Part of the reason that the Packers struggled against the run can be attributed to injuries to defensive linemen. Nose tackle Gilbert Brown missed four games with knee and foot injuries, and made an early exit from the playoff game due to a hip injury. The Packers also lost both of their run-stopping defensive ends – Joe Johnson and Vonnie Holliday – earlier in the season. Johnson suffered a season-ending biceps injury on Oct. 7 against the Chicago Bears while Holliday missed six games with chest and knee injuries. The Packers also played without Cletidus Hunt four a couple of games in the middle of the season after Hunt sprained his right knee.
The Packers did not get much production from their linebackers, either. Na'il Diggs, scheduled to become an unrestricted free agent on March 1, performed the best of the three starters. Diggs started every game and was second on the team in tackles with 111. He had three sacks, two interceptions and seven passes defensed.
Veteran middle linebacker Hardy Nickerson, 37, always seemed to be a step behind the ball carrier. Outside linebacker Nate Wayne led the team in tackles with 132. He also forced three fumbles and recovered two in addition to his 2.5 sacks.
It is likely that the Packers will part ways with Brown, Holliday and Nickerson this off-season, so middle linebacker and defensive tackle will be the team's top priorities in the draft and free agency. Besides the aforementioned three players who will become free agents, the Packers also face the prospect of losing Hunt, who is scheduled to become an unrestricted free agent. But look for the Packers to pursue re-signing Hunt, who has blossomed into a top defensive tackle in the last two seasons, over Holliday.
"We'll definitely be looking for defensive line help in the draft as I always think that's a priority for you," said Packers coach and general manager Mike Sherman. "You can't have too many defensive linemen. That's one of the reasons I kept so many this year and I'm glad that I did."
The Packers' defense ranked 12th overall among NFL teams, yielding 5.1 yards per play and 311.6 yards per game. Tampa Bay led the NFL in defense, giving up just 252.8 yards per game.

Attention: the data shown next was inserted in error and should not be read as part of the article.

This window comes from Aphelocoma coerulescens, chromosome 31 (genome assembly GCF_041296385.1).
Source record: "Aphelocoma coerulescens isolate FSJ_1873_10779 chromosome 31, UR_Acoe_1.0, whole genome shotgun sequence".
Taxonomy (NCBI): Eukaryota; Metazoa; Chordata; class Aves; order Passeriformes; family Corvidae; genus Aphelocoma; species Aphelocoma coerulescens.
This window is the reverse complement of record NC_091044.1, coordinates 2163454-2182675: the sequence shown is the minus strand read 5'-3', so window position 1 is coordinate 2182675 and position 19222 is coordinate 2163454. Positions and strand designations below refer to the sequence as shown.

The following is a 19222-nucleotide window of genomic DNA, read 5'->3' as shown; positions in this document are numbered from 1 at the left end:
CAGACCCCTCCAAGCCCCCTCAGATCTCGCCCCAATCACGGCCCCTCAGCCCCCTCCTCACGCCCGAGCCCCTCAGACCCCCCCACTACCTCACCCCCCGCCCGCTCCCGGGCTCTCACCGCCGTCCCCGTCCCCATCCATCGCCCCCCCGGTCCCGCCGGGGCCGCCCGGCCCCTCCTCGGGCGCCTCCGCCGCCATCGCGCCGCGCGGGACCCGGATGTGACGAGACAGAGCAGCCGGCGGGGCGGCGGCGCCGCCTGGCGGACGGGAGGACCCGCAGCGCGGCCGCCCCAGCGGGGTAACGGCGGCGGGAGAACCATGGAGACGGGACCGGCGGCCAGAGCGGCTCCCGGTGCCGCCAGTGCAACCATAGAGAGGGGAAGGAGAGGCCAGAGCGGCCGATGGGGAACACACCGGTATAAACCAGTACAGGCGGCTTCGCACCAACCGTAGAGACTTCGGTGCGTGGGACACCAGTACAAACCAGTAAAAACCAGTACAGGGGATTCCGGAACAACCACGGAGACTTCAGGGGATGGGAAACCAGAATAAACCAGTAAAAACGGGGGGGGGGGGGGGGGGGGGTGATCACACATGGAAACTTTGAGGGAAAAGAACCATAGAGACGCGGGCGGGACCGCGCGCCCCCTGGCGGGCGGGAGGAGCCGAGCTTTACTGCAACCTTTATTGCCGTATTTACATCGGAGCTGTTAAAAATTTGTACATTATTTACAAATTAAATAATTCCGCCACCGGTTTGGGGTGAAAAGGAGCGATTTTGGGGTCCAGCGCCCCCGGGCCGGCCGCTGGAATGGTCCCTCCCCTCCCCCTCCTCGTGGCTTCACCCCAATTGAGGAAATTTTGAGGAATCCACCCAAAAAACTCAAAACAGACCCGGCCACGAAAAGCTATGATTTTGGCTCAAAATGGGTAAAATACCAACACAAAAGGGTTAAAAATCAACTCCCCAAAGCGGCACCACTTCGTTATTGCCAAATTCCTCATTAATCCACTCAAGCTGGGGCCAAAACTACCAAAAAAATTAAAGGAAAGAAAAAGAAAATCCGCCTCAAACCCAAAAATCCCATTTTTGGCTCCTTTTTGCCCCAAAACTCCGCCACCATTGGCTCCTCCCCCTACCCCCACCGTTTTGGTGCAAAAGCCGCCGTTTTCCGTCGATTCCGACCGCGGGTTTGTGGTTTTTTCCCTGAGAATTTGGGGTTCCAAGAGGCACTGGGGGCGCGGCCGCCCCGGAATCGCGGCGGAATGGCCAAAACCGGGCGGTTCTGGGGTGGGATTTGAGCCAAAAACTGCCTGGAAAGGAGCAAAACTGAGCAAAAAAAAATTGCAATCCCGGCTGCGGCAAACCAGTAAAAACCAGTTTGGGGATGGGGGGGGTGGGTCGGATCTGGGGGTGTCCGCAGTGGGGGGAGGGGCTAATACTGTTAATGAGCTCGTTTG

Among the bright spots on defense was safety Darren Sharper and rookie Marques Anderson. Sharper was named as a starter to his second Pro Bowl and finished the season with seven interceptions. His final pickoff, though, was costly as he suffered a medial collateral ligament sprain and was unable to play in the final two games.
Anderson stepped in for the injured Antuan Edwards early in the season and never relinquished the starting job at strong safety. The third-round pick out of UCLA had four interceptions this season, seven passes defensed and was seventh on the team with 61 tackles.
Green Bay's secondary is its strongest area of the defense entering the off-season. The Packers were third in the league in passing yards allowed, averaging 186.7 yards per game. Only Tampa Bay (155.6 yards per game) and Indianapolis (182.3 yards per game) were better. The Packers allowed opponents to complete just 54 percent of their passes. Green Bay gave up 24 touchdowns by air but also intercepted 24 passes.
The 24 interceptions combined with 21 fumble recoveries helped the Packers lead the league with a plus-17 takeaway ratio.
Veteran cornerback Tyrone Williams will likely be released from the final season of his contract as planned when he signed the deal four years ago. Look for the Packers to attempt to re-sign Williams because his main backup, Bhawoh Jue, is coming off a hernia surgery and is untested as a starting cornerback.
Defensive end Kabeer Gbaja-Biamila picked up where he left off from his breakthrough 2001 season by collecting a team-high 12 sacks. He also proved his durability as a starter, filling in for Johnson and starting the final 12 overall games. Despite the sudden death of his mother in early December, Gbaja-Biamila did not miss a beat thanks to the support of his teammates and coaches.
Scheduled to become a restricted free agent, Gbaja-Biamila could be a target for a contract extension this off-season or sometime before the next season ends.
Expected to be of championship caliber, the Packers' defense surrendered more than 700 yards to opponents in the first two games and got off to a horrible start. But defensive coordinator Ed Donatell kept his troops focused and the Packers settled down as the team won seven straight games. During the second half of the season the Packers gave up a season-high 425 yards of offense in a loss to the Minnesota Vikings on Nov. 17 while shutting out the Buffalo Bills and giving up only 185 total yards to the Buffalo Bills in a victory on Dec. 29.
Because the Packers were a little better than average but not real good on defense, they receive a Packer Report grade of C+.
Editor's note: On Wednesday, Packer Report will analize and grade the Packers' special teams in 2002.